A host of publicly traded cybersecurity vendors saw their share prices spike on Monday after the global ransomware attack escalated over the weekend.
The attack first came to light on Friday when a number of NHS Trusts confirmed issues with their IT systems, and over the following days organisations around the world announced they had been hit by the same ransomware variant.
With more systems expected to be affected when people returned to work yesterday, IT teams scrambled to ensure all infected systems were removed from networks and unaffected machines were patched and updated as soon as possible.
The global panic saw a sharp spike in share prices for a number of security firms when stock exchanges reopened yesterday.
Palo Alto Networks, Check Point, Trend Micro and Cisco shares were all up over two per cent at closing yesterday; Symantec was up over three per cent; Sophos was up more than five per cent; Proofpoint and FireEye were both up over seven per cent; and Mimecast was up around 11 per cent.
Indraneel Arampatta, analyst at Megabuyte, told CRN that the swell was most likely caused by traders predicting a flurry of business to vendors from end users fearing future attacks.
"These kind of events bring cybersecurity to the forefront in terms of corporate decisions and board-level decisions," he said.
"I'm sure there were a lot of reviews over the weekend and will be over the next few weeks that will drive huge demand, especially in companies that haven't thought about cybersecurity policies before, so that's interesting from a sales perspective for the cybersecurity vendors.
"The knock-on effect is that investors get interested because they're expecting them to have little jumps in performance and are trying to pre-empt that with some buying [of shares]. From an early analysis that's the main reason."
While the immediate effect on public companies was clear to see, Arampatta pointed out that it will be interesting to see whether the ransomware attack stokes interest among private investors in next-generation end-point vendors.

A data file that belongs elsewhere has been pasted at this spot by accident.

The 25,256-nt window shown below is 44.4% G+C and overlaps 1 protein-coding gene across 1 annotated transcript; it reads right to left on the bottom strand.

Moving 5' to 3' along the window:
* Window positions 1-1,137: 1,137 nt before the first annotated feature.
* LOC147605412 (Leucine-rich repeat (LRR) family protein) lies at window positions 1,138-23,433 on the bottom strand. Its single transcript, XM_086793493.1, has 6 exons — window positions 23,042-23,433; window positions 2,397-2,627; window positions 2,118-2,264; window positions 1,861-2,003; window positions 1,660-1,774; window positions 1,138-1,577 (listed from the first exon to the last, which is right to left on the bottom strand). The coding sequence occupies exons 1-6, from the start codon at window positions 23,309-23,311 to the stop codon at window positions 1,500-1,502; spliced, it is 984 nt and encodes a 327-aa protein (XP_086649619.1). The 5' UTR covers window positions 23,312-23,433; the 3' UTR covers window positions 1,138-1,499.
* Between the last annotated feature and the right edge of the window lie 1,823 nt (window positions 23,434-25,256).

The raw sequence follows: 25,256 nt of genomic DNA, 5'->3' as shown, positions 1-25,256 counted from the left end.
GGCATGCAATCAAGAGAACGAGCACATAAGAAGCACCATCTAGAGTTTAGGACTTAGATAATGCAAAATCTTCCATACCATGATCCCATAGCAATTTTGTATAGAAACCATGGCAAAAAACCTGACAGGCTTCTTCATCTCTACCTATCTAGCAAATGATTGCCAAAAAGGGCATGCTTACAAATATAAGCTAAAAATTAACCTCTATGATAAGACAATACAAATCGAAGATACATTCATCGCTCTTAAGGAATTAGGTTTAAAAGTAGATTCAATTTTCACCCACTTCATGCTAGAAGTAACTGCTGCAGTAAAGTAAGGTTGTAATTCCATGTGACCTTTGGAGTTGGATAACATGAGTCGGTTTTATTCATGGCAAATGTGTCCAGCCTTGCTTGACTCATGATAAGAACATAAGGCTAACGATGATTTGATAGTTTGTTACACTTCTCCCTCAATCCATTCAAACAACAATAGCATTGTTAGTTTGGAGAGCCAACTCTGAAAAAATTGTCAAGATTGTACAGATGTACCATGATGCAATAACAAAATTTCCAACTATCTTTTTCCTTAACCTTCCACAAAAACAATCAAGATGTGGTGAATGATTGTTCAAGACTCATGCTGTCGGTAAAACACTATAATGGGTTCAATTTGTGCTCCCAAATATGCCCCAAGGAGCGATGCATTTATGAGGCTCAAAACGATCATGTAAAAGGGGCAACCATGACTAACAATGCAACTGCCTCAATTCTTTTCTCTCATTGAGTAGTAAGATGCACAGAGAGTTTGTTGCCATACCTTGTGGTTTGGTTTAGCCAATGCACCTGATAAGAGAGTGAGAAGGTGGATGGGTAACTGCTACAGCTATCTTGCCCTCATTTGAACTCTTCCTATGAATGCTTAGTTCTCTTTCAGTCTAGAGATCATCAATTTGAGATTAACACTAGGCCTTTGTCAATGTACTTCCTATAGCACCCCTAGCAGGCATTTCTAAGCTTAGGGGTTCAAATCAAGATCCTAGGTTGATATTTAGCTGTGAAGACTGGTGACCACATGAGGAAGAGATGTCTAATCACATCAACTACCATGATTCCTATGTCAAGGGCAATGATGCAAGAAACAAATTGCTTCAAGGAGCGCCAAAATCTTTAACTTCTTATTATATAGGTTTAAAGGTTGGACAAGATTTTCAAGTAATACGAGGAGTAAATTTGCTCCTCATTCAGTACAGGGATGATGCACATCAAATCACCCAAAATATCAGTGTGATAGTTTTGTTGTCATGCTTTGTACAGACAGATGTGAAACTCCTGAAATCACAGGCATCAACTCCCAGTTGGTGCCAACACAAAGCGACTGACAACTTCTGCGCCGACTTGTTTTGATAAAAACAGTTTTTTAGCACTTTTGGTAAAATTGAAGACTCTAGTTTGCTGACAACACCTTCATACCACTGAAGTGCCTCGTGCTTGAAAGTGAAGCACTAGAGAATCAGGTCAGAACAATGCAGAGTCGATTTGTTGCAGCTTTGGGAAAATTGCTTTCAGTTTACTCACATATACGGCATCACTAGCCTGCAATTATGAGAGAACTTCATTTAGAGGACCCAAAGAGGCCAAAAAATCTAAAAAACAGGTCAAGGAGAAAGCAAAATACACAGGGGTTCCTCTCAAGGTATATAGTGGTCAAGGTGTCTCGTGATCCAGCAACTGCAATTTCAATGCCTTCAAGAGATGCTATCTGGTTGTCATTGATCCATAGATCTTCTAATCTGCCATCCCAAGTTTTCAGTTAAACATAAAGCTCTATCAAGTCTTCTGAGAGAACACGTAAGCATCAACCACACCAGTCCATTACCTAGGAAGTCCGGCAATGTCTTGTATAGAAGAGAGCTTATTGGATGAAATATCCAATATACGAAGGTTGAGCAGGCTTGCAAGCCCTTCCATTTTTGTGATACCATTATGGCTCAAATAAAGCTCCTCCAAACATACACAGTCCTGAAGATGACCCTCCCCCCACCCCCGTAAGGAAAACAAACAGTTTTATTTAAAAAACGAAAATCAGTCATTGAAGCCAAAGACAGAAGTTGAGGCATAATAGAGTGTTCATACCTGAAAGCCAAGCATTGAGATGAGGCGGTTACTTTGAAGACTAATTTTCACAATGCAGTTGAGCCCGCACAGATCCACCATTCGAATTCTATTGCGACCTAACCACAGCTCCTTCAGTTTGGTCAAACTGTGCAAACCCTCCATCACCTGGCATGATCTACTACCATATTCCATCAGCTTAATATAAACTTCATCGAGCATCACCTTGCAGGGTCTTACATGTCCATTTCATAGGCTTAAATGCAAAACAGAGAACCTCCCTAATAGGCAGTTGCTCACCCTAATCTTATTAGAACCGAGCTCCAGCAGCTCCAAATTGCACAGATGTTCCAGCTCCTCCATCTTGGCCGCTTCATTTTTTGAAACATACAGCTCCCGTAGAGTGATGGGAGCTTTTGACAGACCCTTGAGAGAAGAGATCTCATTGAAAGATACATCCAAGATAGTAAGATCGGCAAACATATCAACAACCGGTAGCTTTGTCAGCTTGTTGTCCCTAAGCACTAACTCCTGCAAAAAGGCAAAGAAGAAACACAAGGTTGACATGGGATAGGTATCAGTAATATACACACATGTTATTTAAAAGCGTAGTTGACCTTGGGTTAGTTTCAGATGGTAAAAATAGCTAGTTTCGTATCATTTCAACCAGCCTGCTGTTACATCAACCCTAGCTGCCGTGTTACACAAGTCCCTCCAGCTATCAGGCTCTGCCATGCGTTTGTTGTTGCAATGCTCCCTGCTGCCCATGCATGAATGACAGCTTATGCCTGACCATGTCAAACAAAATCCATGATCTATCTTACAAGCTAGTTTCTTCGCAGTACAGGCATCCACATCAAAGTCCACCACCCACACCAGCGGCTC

He explained that trends in the private sector, however, will likely take longer to feed through.
"From the private company perspective it will be interesting to see whether this brings to the front any investment from the private investors community into cybersecurity," he said. "It was already rather high anyway, but this focuses attention towards end-point protection, which is a main point of focus for the vendors as well.
"Sophos was in the news a bit because it's the largest cybersecurity vendor in the UK and they've been bolstering their end-point protection for the last couple of months - they highlighted that in their latest results - so I think end-point will be an area of interest [for investors].
"You have your high-profile private end-point protection vendors like Cylance, Crowdstrike, SentinelOne [as well] - it will be interesting to see whether there's renewed interest in them in the future."
London-headquartered Mimecast saw share prices rise by as much as 11 per cent in the wake of the attack, which Arampatta said could be attributed to its focus on data backup and recovery - a potentially critical area of IT when it comes to the aftermath of ransomware attacks.
"It's been doing well recently anyway and they've been trying to address GDPR (General Data Protection Regulation) as their key differentiator given that they're involved both in security policy but also data, which is a much less prominent part of the policy but still just as important - having a good data structure, archiving and backup.
"Because they're involved in both of those areas they're really trying to use GDPR as a market differentiator for themselves, so when this comes along it just emboldens that a bit more, so it's a really good time for them at the moment."
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